Detailed guides to painful problems, treatments & more

Influence of vibration on delayed onset of muscle soreness following eccentric exercise

PainSci » bibliography » Bakhtiary et al 2007
Tags: DOMS, exercise, self-treatment, treatment, inflammation, pain problems, muscle

Two articles on PainSci cite Bakhtiary 2007: 1. A Deep Dive into Delayed-Onset Muscle Soreness2. Vibration Therapies, from Massage Guns to Jacuzzis

original abstract Abstracts here may not perfectly match originals, for a variety of technical and practical reasons. Some abstacts are truncated for my purposes here, if they are particularly long-winded and unhelpful. I occasionally add clarifying notes. And I make some minor corrections.

UNLABELLED: Delayed onset muscle soreness (DOMS), which may occur after eccentric exercise, may cause some reduction in ability in sport activities. For this reason, several studies have been designed on preventing and controlling DOMS. As vibration training (VT) may improve muscle performance, we designed this study to investigate the effect of VT on controlling and preventing DOMS after eccentric exercise. METHODS: Fifty healthy non-athletic volunteers were assigned randomly into two experimental, VT (n = 25) and non-VT (n = 25) groups. A vibrator was used to apply 50 Hz vibration on the left and right quadriceps, hamstring and calf muscles for 1 min in the VT group, while no vibration was applied in the non-VT group. Then, both groups walked downhill on a 10 degrees declined treadmill at a speed of 4 km/hour. The measurements included the isometric maximum voluntary contraction force (IMVC) of left and right quadriceps muscles, pressure pain threshold (PPT) 5, 10 and 15 cm above the patella and mid-line of the calf muscles of both lower limbs before and the day after treadmill walking. After 24 hours, the serum levels of creatine-kinase (CK), and DOMS level by visual analogue scale were measured. RESULTS: The results showed decreased IMVC force (P = 0.006), reduced PPT (P = 0.0001) and significantly increased mean of DOMS and CK levels in the non-VT group, compared to the VT group (P = 0.001). CONCLUSION: A comparison by experimental groups indicates that VT before eccentric exercise may prevent and control DOMS. Further studies should be undertaken to ascertain the stability and effectiveness of VT in athletics.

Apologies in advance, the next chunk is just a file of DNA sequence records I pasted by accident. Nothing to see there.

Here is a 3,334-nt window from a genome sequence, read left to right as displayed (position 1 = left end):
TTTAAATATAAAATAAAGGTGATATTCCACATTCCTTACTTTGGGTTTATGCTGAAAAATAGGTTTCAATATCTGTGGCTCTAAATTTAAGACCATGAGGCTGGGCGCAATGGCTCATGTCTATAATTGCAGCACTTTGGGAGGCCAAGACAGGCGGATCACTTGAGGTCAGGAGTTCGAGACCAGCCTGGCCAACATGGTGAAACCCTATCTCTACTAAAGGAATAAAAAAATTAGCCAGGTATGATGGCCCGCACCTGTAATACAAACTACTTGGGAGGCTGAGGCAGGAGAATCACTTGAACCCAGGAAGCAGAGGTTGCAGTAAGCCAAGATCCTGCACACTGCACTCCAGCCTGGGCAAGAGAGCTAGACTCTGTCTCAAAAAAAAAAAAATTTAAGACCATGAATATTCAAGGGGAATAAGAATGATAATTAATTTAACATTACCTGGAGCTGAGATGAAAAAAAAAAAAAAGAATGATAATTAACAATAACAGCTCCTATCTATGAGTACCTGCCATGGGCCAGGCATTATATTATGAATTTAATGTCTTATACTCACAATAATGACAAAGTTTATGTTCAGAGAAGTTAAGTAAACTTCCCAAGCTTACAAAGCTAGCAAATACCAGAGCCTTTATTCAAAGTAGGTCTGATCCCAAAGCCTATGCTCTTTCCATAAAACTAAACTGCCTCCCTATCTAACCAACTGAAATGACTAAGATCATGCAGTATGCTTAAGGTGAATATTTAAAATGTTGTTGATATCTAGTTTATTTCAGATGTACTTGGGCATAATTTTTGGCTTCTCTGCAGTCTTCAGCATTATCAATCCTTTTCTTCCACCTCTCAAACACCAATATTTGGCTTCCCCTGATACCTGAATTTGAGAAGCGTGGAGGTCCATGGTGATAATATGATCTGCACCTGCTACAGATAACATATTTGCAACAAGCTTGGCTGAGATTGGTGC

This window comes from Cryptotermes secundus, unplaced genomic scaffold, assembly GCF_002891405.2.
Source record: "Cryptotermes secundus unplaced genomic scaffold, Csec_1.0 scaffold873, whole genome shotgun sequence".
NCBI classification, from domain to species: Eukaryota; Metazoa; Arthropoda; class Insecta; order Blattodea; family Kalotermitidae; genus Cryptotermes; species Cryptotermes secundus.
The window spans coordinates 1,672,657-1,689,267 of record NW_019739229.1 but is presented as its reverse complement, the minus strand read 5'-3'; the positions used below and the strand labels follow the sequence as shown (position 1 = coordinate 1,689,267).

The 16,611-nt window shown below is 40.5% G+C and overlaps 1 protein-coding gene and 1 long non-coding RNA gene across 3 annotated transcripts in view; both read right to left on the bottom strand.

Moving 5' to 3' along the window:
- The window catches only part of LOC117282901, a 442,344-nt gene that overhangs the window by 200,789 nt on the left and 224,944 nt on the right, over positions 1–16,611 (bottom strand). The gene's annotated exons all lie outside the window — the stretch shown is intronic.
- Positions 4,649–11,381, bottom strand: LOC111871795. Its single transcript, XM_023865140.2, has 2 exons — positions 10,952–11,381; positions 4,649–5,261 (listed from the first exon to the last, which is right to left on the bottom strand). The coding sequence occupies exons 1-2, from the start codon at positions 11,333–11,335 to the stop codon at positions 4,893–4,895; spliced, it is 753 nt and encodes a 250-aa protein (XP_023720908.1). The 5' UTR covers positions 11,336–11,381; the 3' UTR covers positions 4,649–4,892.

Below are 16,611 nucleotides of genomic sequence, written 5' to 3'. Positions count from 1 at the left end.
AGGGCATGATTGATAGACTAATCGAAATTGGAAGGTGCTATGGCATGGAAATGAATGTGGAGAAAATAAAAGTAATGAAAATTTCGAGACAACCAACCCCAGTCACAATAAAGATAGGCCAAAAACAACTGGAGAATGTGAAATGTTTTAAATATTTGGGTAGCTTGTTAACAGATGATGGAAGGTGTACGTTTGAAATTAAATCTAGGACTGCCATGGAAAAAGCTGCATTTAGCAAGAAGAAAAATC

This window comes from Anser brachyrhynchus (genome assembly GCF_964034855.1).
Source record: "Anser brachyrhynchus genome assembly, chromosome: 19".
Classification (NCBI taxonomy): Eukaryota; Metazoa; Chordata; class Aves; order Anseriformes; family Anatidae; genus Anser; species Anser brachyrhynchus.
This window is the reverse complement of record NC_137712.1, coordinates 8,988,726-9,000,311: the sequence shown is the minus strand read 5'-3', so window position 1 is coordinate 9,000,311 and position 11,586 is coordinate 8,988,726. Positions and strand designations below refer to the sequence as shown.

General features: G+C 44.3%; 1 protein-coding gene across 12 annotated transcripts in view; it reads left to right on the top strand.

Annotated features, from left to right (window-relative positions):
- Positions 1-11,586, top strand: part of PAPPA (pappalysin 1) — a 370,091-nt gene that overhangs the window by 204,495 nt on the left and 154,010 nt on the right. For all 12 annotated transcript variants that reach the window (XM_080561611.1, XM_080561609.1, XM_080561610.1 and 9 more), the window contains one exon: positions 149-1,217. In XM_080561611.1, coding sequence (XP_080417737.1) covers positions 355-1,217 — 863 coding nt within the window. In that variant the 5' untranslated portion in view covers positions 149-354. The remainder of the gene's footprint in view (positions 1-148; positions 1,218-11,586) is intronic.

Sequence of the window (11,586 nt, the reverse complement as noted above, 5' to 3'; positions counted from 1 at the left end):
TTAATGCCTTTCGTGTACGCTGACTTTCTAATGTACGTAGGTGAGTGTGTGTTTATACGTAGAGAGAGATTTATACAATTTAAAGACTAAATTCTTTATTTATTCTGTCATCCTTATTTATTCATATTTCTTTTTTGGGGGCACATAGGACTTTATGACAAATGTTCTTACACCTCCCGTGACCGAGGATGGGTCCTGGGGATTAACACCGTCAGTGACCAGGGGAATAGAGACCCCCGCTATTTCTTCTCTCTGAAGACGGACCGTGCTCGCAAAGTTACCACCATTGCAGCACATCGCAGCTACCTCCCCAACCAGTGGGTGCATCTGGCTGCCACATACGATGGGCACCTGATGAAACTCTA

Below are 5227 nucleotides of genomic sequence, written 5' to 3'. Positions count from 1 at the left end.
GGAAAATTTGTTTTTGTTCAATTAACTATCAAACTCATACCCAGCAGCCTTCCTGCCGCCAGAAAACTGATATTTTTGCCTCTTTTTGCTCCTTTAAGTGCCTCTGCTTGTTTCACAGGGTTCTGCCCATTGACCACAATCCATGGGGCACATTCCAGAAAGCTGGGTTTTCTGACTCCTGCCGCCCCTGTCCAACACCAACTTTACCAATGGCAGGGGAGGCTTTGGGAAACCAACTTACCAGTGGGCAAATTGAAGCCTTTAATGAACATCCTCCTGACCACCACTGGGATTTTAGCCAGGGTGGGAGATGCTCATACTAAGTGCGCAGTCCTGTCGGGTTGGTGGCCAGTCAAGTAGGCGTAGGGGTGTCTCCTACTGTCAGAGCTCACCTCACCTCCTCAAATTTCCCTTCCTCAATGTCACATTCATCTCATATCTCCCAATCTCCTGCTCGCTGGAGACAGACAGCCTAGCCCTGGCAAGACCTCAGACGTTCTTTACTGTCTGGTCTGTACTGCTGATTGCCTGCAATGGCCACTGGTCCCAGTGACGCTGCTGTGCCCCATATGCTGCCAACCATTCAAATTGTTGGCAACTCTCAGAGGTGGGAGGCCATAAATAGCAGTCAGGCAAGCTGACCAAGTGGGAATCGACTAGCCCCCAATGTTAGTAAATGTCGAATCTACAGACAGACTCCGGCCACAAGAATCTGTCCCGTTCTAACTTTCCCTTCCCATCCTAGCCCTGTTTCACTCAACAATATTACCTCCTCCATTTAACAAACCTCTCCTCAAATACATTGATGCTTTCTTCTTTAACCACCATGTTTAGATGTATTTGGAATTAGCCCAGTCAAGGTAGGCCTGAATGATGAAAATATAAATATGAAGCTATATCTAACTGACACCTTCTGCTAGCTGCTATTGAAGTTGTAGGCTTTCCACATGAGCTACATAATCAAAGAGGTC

This page is part of the PainScience BIBLIOGRAPHY, which contains plain language summaries of thousands of scientific papers & others sources. It’s like a highly specialized blog. A few highlights: